In the first few blogs on the PHR, we explored challenges and opportunities in adoption and use of PHRs in Canada. We now turn our attention to questions around funding of PHRs:

Should Canadians be investing in tools to aid in capturing and retaining their personal and clinical health information, even where illness seems a distant eventuality?  

As tax payers, Canadians are already investing in their health by paying taxes, both at jurisdictional level and national level.  In Canada, our personal and corporate tax payer dollars fund approximately 70% of overall Canadian healthcare expenditures. Canadians are already using their personal funds to cover the ‘other’ 30% by acquiring private insurance and out of pocket funds in important health related targets including drugs, dentistry, optometry, psychology. We should set aside the notion that Canadian health services are 'free' as consequence of the Canada Health Act. Every Canadian contributes funds for their healthcare regardless of their economic status, everyone is reflected in Canada’s public healthcare expenditures. This is true across Canada including those living in jurisdictions that discontinued direct premium charges for public health insurance. 

The question then becomes: What is the best mechanism for funding high quality PHRs? Who pays and who benefits?  

We are funding our health services, in pursuit of wellness, preventative health and illness care. Common sense says that we should also be investing in the means to capture and retain our personal health information, expand to include our digital clinical information as it is offered by health providers, and to include other important information such as social determinants to round out our health information profile.  

But there is some good news on the horizon:

  • Canadian health policy and decision makers have required more attention to the investment of consumers health. The phrase ‘Patients First’ has made its way into many strategy plans and subsequent business cases for meaningful investments across Canada.
  • In recognition of an aging population across Canada, government policy focus for seniors has identified the importance of expanding people's ability to remain with their families and community, at home, to delay moving into a continuing care facility, to ‘age in place’. Clearly having access to a complete PHR significantly improves the ability of people to age in place by enabling either the consumer or their care givers and relatives to contribute meaningfully to the care plan and to communicate amongst the team. One recent project in Northern Ireland illustrates that patients with Dementia can stay at home when their relatives can access the clinical record via a PHR.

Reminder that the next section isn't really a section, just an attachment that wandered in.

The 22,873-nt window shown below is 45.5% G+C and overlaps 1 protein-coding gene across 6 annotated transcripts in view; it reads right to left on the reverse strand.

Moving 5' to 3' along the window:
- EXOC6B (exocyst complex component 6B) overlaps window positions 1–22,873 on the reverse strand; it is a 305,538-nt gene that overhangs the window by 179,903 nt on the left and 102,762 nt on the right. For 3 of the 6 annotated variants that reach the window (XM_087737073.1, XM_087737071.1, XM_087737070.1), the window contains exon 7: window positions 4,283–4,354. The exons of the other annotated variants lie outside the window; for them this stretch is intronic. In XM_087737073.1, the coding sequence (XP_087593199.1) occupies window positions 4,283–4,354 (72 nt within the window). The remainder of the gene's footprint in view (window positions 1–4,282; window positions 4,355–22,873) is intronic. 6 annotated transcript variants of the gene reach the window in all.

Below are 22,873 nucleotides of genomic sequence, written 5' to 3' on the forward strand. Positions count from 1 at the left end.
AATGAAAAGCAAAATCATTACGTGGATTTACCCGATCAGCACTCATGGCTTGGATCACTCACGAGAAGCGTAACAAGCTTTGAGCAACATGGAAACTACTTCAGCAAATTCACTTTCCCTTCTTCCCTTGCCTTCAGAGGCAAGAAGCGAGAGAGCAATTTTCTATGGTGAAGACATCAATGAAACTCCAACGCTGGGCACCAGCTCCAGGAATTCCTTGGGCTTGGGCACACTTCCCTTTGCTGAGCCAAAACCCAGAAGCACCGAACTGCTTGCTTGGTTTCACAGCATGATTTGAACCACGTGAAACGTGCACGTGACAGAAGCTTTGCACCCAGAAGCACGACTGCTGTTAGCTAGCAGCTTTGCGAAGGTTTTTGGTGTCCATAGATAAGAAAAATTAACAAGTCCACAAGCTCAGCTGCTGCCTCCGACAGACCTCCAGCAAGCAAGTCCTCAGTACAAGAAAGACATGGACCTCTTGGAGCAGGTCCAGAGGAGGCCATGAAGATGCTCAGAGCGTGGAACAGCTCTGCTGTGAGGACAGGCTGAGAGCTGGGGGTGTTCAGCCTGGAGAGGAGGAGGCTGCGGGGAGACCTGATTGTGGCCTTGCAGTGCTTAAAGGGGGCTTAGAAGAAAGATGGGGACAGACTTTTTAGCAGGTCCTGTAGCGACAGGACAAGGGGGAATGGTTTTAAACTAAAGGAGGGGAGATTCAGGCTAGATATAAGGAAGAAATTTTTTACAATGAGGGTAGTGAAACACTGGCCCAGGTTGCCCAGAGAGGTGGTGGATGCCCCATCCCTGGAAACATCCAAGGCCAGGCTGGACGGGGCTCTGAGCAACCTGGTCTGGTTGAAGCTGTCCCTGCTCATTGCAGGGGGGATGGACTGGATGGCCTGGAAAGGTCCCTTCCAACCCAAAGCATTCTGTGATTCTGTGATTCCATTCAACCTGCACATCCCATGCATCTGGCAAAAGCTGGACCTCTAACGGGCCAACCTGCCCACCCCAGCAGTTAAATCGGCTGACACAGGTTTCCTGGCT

• Canada Health Infoway’s 2017-2018 Corporate Business Plan reflects action plans fueled by the recent Federal budget announcement to continue to expand investments in consumer health in Canada. One of the four goals in this plan is to “Connect Canadians with their health information so that they can more actively manage their health and wellness”. Infoway will launch a new program to expand Canadians’ access to their health information through their preferred digital device. To accomplish this, Infoway will establish and expand patient platforms across Canada by leveraging and nationally scaling the kind of capabilities already available in a number of jurisdiction patient health platforms.
  • Many health informatics and medical equipment vendors are creating new products to aid patients living at home. An example of this is Orion Health’s remote patient monitoring solution, that enables patients with chronic disease who require added supports to manage their condition at home with an emphasis on self-maintenance, and assurance of clinical monitoring. This application takes advantage of a patients prior investment in equipping their home with smart, blue-tooth enabled monitoring appliances such as weight scales, blood pressure monitors and glucometers.
  • The majority of Canadians have purchased smart phones and service contracts that are capable of supporting digital capture and display of select personal health information and capable of connectivity to Internet and sharing of this data with others. In addition to these mobile devices, many Canadians are purchasing wearable devices to capture metrics on daily and accumulative activities. Further, there is an expanding domestic market to enhance and make our homes ‘smarter’, with voice activated devices with slaved devices to make our at-home experience more livable.

Dr. Kevin Leonard, University of Toronto, was the principal organizer of the 2011 Patient Destiny Forum. Kevin argued passionately that to many audiences patients should have control of their own health information especially for chronic patients who had need in-depth knowledge as they engaged with their care team about attributes of their illness.  Participants of the Patient Destiny Forum in 2011 received a wrist band that was identical to a wristband given to patients admittance to an in-patient hospital unit. The purpose of wearing these wrist bands was to continually remind us, regardless of our professional status, that we are ALL PATIENTS at times in our life journey; at our birth, our death, and various moments in-between. 

We hope you enjoyed this blog series on PHRs.